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Officially a Mrs.

November 27, 2011

I can’t believe I’ve been M.I.A. for two months. Actually, I can – I got married and was super busy!

Our wedding was incredible – better than I ever could have imagined. We had a destination wedding in the Florida Keys, right on the beach, with the reception under a Tiki pavilion. It was a magical night. Warm, full of our closest friends and family and with surprises like impromptu fireworks at the resort next door and a slightly drunken deejay (it’s okay, though. He played for an extra hour for free and brought a band mate who played the flute along to Usher. Sounds strange, but it was beyond cool). My guests tell me I smiled non-stop that evening, and I don’t doubt them one second.

Now, I’m blissfully wed and settling into marriage. I’ve been living with my husband (still getting used to that word!) for five years, but being married feels different. I can’t explain it, but it does. And I love it.

While I grew a lot in the past year (which you can hopefully tell in reading my posts), I’m still trying to learn how to balance my relationship with my career, friendships, writing, running and overall continued evolution. I’m chronicling my adventures in my new blog, Baking in High Heels (consider it part II!).

I hope you’ll join me there and continue reading!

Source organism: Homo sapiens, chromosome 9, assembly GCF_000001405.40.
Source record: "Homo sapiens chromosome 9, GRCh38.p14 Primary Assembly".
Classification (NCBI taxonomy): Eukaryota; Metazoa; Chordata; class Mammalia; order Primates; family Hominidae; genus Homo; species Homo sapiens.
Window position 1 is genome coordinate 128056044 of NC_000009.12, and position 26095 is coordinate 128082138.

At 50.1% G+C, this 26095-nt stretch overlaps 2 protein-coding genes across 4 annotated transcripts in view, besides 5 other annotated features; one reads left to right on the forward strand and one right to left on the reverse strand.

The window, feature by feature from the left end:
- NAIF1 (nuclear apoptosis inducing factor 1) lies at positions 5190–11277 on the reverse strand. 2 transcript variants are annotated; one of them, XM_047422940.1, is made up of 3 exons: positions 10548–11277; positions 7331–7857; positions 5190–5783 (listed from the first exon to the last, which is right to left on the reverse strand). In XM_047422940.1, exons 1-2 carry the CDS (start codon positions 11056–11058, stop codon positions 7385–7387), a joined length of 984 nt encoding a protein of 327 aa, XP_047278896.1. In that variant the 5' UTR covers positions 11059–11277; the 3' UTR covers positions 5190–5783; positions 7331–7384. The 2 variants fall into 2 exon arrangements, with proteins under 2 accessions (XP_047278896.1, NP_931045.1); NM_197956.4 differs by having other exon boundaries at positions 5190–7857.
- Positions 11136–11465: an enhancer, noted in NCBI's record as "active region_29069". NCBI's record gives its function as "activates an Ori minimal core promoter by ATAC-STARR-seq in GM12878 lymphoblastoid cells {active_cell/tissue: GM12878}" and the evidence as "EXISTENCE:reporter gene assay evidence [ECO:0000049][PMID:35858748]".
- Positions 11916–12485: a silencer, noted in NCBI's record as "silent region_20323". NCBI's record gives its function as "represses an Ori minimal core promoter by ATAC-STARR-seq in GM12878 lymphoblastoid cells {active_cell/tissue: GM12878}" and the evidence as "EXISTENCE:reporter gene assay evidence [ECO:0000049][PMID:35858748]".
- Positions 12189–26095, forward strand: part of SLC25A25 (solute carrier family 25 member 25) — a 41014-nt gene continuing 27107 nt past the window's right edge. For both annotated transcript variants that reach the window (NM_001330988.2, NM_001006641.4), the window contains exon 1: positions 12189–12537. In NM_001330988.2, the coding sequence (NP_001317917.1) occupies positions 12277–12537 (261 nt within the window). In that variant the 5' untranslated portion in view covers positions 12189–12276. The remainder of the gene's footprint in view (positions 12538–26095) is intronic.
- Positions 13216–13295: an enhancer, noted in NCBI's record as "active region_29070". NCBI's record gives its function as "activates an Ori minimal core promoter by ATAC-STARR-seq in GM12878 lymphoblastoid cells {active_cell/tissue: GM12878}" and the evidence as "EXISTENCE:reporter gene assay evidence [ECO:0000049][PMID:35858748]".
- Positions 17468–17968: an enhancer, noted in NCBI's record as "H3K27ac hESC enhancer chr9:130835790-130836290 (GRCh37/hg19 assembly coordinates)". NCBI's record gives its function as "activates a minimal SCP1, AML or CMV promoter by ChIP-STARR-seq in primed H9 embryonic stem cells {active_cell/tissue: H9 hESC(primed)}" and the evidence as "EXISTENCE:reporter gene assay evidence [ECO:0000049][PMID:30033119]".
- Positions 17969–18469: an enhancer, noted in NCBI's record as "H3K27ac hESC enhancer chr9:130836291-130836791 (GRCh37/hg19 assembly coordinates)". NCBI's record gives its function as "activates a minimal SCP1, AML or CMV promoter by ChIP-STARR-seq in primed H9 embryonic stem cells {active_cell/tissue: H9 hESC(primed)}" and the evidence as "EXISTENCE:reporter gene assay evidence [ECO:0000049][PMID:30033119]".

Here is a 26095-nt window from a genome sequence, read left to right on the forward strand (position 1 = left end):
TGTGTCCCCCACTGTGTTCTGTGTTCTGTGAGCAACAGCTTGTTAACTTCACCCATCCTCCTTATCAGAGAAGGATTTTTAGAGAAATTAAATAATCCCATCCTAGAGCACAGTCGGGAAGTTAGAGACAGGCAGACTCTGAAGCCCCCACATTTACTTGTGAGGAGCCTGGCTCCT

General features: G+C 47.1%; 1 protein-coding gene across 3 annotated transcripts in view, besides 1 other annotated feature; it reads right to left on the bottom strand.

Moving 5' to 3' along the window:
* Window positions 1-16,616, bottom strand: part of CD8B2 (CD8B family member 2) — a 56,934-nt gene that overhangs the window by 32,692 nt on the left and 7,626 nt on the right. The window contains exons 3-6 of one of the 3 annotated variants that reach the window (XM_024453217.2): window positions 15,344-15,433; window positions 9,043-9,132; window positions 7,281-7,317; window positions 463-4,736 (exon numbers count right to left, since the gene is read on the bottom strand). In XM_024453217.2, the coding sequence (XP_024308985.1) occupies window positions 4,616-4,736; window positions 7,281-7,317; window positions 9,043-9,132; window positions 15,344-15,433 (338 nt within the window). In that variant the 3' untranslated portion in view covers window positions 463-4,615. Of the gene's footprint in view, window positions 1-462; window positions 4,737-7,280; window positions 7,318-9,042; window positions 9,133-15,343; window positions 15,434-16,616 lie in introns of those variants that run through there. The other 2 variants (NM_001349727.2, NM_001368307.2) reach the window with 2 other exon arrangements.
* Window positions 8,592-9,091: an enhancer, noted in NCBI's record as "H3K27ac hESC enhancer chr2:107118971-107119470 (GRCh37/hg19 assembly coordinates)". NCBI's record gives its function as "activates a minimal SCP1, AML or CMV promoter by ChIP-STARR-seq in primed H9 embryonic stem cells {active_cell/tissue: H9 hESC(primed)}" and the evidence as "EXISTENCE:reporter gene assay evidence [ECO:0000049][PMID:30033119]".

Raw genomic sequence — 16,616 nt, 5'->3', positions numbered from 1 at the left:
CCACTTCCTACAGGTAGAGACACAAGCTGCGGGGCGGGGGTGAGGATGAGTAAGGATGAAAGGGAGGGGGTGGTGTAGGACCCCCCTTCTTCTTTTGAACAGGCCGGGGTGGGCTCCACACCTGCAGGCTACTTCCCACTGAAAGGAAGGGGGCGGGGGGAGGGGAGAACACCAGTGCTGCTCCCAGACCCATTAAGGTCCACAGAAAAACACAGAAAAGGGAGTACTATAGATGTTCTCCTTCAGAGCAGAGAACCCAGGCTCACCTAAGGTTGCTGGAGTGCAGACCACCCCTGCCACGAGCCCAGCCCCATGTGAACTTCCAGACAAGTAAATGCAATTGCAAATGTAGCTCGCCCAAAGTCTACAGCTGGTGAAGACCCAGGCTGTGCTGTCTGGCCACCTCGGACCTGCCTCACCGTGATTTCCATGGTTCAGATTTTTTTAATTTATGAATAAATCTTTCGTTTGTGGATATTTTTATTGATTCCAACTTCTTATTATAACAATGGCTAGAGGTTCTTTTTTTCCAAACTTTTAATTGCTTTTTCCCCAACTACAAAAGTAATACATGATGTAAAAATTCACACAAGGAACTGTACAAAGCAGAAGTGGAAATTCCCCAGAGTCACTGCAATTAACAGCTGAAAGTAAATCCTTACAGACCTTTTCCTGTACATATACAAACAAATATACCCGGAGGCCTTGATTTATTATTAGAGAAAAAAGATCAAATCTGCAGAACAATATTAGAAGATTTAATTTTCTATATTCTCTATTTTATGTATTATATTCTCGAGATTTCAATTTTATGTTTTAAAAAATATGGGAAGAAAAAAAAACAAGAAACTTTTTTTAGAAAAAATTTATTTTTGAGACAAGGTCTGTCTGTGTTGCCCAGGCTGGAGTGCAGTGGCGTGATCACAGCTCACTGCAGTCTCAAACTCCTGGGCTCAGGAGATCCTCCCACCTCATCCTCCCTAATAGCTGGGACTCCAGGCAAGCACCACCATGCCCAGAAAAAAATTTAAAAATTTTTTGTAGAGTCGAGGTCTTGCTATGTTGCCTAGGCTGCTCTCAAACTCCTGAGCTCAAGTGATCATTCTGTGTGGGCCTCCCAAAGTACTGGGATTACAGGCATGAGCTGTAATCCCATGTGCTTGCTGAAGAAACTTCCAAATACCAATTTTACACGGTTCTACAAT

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Teenage wasteland

September 9, 2011

The scene of my bachelorette, before we invaded.

It’s been a month since I last posted. I’m feeling super guilty, but I have an excuse. I was busy being a teenager.

It started with a weekend consisting of a late night at the drive-in, a sleep-in until almost noon (hadn’t done that since my wild days in Manhattan!), a night at the casino and another late morning. The next weekend was my bachelorette party, which consisted of non-stop drinks and a night of some serious move-busting at the club until the wee hours of the morning, when Hurricane Irene showed up and rained—a lot—on our drunken parade.

After detoxing for a few days, I focused my energy on getting my eating back on track and running my fourth 5K (best time yet—yay!). Now I’m back in (adult) action.

I’m not going to lie. I had a lot of fun pretending I had no responsibilities for a couple weekends in a row. I push myself so hard to be my best every day at work, running, in my relationships…the list goes on. It was nice to just kick back and be a “kid” again. But at the same time, my body was not happy. I felt sick, unable to focus and tired for a good week afterward. Clearly, the key is balance.

Balance for me is like the Holy Grail for Indiana Jones. It’s a challenging, seemingly never-ending quest. Now that I’ve recovered from my weeks as a born-again teen, I’m going non-stop again. Last night, after an almost 10-hour workday, I found myself in bed, reading an article on social media measurement and jotting down notes for ways one of my clients can improve their LinkedIn activity at 10:30 p.m.

And despite a taxing day at the office today, I’m on my couch blogging and already thinking about the bills I need to pay and thank-you notes I need to write before I go on my five-mile run tomorrow morning. Before my manicure. And 6th anniversary dinner with my fiancé. Oh, and shopping to get my friends’ new baby a cute onesie before I meet him for the first time on Sunday. Oh, and did I mention I need to swing by the grocery store tomorrow? Maybe right after I put together our wedding song list and email my wedding reception contact about vegetarian options.